Emma Lee reviews ‘Making Tracks’ by Katy Wareham-Morris

‘Making Tracks’ Katy Wareham-Morris
V Press
ISBN: 978-1-8380488-0-8

 

The poet’s father used to work at the Longbridge Factory, making cars for MG Rover. The factory was in a long decline before its eventual demise and, in writing these poems, Katy Wareham-Morris has drawn on interviews with her father, promotional material produced by St Modwen who managed the site, pledges made by MPs to support those who would lose their jobs and others who tried to save Longbridge before its closure. ‘Making Tracks’ is a collection of poems as social witness and testimony to those who worked at Longbridge and their families over its nearly 100 years of history.

While still a teenager, Katy Wareham-Morris’ father had a choice between two jobs in ‘Internal Vacancy’

‘Be the office boy at your beloved Villa – a dream job. You had one lined up at Rover too, days and nights and Grandad said, “You don’t want that” so you turned it down and the Manager and Union Rep tried to persuade you. Vehicle Scheduling – one for the olduns. Hold on, you were young, a good bloke and they needed someone to pick up new systems and something called a computer. They were thinking ahead. You had one week to decide whether to take the job at your beloved Villa or days and nights supplying the shells with orders and sending them to the track and Grandad said no to both: “That ain’t no money.” In the end you said, “You don’t have to be brilliant for Vehicle Scheduling.”’

The teenager settled for a steady job and the beginning of a thirty-six year career at Longbridge, traced in ‘Metamorphosis’ which starts,

‘You were ruled by the track that sliced through the factory,
that carved the operating chaos of your life,
me too, by the blood in my arms –
the cartographic lines drawn in the grass laid before me

to keep it moving, to keep them and us alive.’

And ends,

‘It never stopped – your brain like my brain
loudly crashing to the beat of your fast feet
dancing on my heart, growing from the middle,
multiplicities dropping into additional software
for brand new computers, your quick hands
finished processes same place, same time, every time.
The machine making machines work.
That conveyor bridge demolished first.’

Longbridge became not just a place to work but part of the community. Local families tied their fortunes to the factory’s – not just in a financial sense, but also in the ability for the community to thrive, for families to grow and the next generation to find employment. But as the factory began its decline, alternative uses for the site were forward. Property management company St Modwen put forward ideas, in ‘The Heart’, a title taken from St Modwen’s proposal ‘What we are doing is putting the heart back into Longbridge’, which starts with statistics and continues,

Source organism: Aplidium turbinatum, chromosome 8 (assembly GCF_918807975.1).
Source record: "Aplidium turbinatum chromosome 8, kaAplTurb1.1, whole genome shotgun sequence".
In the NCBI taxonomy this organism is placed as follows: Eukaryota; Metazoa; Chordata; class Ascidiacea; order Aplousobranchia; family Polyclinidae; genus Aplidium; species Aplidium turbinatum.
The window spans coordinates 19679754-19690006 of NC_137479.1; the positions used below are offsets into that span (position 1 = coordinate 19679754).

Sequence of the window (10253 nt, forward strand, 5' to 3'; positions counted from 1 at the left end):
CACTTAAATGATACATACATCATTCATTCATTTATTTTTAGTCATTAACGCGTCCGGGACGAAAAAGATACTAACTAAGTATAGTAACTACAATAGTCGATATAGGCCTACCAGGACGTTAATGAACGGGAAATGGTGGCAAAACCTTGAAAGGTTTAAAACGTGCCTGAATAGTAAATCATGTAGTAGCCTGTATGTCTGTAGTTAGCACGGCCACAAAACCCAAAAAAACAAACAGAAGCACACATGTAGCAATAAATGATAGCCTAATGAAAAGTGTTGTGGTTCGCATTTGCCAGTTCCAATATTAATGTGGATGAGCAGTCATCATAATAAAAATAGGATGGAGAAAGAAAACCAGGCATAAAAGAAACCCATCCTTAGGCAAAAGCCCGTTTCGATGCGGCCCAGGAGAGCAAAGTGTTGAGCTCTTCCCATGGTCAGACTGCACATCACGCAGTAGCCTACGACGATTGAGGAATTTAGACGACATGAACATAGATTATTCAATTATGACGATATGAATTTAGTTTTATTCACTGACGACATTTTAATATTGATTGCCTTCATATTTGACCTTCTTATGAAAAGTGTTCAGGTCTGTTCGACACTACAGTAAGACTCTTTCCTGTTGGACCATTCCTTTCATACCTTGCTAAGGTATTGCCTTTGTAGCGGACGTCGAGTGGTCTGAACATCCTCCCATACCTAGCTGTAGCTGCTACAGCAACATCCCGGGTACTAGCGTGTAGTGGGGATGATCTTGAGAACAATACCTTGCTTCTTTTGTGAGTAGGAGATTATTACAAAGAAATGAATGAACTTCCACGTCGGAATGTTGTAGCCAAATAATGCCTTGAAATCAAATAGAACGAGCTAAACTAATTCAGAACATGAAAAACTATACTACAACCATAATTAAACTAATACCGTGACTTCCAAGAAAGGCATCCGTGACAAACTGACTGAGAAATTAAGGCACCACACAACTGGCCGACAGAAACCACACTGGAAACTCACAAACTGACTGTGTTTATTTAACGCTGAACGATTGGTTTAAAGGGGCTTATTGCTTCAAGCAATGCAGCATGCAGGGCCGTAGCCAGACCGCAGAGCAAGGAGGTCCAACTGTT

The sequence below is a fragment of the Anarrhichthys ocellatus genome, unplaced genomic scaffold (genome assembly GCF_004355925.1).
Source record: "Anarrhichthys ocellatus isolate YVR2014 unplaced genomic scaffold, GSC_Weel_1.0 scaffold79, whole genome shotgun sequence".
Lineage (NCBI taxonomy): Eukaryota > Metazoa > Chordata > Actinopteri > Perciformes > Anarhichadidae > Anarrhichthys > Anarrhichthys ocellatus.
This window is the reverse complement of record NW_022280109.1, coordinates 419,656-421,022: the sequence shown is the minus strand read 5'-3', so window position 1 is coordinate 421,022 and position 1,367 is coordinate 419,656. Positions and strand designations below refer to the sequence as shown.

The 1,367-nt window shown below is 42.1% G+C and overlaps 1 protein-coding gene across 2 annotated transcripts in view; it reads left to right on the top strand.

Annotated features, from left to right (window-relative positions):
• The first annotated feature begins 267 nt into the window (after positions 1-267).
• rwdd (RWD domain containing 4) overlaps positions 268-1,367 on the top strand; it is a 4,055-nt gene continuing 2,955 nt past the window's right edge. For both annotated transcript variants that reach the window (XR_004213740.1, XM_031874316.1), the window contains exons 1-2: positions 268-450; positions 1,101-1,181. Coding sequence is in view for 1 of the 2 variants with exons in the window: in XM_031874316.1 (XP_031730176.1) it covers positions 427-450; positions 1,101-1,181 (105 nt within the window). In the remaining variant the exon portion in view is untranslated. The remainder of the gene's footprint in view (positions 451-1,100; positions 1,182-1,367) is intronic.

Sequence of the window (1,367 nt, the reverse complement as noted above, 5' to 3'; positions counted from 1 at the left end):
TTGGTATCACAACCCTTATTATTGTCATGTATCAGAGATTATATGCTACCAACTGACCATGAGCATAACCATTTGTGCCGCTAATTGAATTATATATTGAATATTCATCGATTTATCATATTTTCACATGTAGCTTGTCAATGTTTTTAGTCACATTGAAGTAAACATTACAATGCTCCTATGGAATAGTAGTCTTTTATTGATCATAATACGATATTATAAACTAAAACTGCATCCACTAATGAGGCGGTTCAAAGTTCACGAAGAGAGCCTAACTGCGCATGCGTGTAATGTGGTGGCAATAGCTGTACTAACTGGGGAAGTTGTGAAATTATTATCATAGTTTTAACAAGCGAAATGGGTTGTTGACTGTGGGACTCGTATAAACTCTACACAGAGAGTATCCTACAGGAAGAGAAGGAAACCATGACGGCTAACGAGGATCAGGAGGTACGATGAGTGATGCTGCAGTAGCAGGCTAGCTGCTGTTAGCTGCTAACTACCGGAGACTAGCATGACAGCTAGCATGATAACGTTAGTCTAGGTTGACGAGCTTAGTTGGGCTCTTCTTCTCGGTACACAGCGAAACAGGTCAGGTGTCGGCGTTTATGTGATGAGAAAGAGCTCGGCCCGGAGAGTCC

‘6. and a flagship youth centre called ‘The Factory’
offering innovative and creative activities

7. on a stunning three-acre urban park with free parking
available for up to three hours

8. building communities, using the rich heritage while
looking to the future

9. a stronger, more prosperous

10. place to call home

I say to the kids, whilst we eat our Marks’ sandwich, “This is
where Grandad used to build cars.”’

The proposal’s focus on first-time buyers, young families and youth centres appears to shift attention away from the site’s original and lengthy purpose of building cars. The poet feels it important that the same youth understand their legacy. What the site had achieved and sustained before their time. This contrast between the old, Longbridge, and the new, shiny shopping malls, is revisited in ‘Thursday, 7th April 2005’, presumably the date when it finally shut,

‘Gloom spread its plumage beyond Longbridge borders, the world fell in its nest. 5 years, 14 years, 25 years, 36 years and 2 minutes in the dole office feeling 2 inches tall. Just bear with it, good will come in the shape of Sainsbury’s and the eternal night shift that no one wants, stacking stinking pet food and pop

‘Any company would be glad to have a workforce such as that. Suffocated whilst waiting for the golden egg, the bird wouldn’t rise again. £10 million here, £40 million there, task forces, hotlines, training, regeneration zones, CV creators, support packages. Rover sneezed and was gone.’

Workers with long service records suddenly unemployed and finding their skills no longer required, no equivalent jobs to transfer to, when the only jobs on offer were shelf-stacking in new supermarkets. Low-skilled, low waged jobs are no replacement for higher-waged skilled workers. It doesn’t matter how much support you can get in retraining or applying for jobs if the jobs aren’t there. The final poem, ‘(re)cord’ reiterates the purpose of ‘Making Tracks’ as a history record,

‘I can’t promise that this is true
or love or some kind of

or you and me immortalised
by history, writing into time
as if it makes it

I think it already was alive
still is in

more than just a story’

It continues beyond the extracted quote. The poem underlines how history can quickly become a dry list of statistics if the people behind the statistics become forgotten, if newer generations don’t record oral histories from the previous generation. There’s a danger of collective memories being cast aside. Katy Wareham-Morris’ generation becomes caught in the middle, not willing to lose childhood memories, knowledge of parents and grandparents but also raising the next generation who grow up only knowing of Longbridge through history books. Books that are not good at recording the working class lives. That’s where the success of ‘Making Tracks’ lies. It combines social history with factual history, it’s a record of what the Longbridge plant meant to the families of employees and a collection of poems which makes for rewarding reading.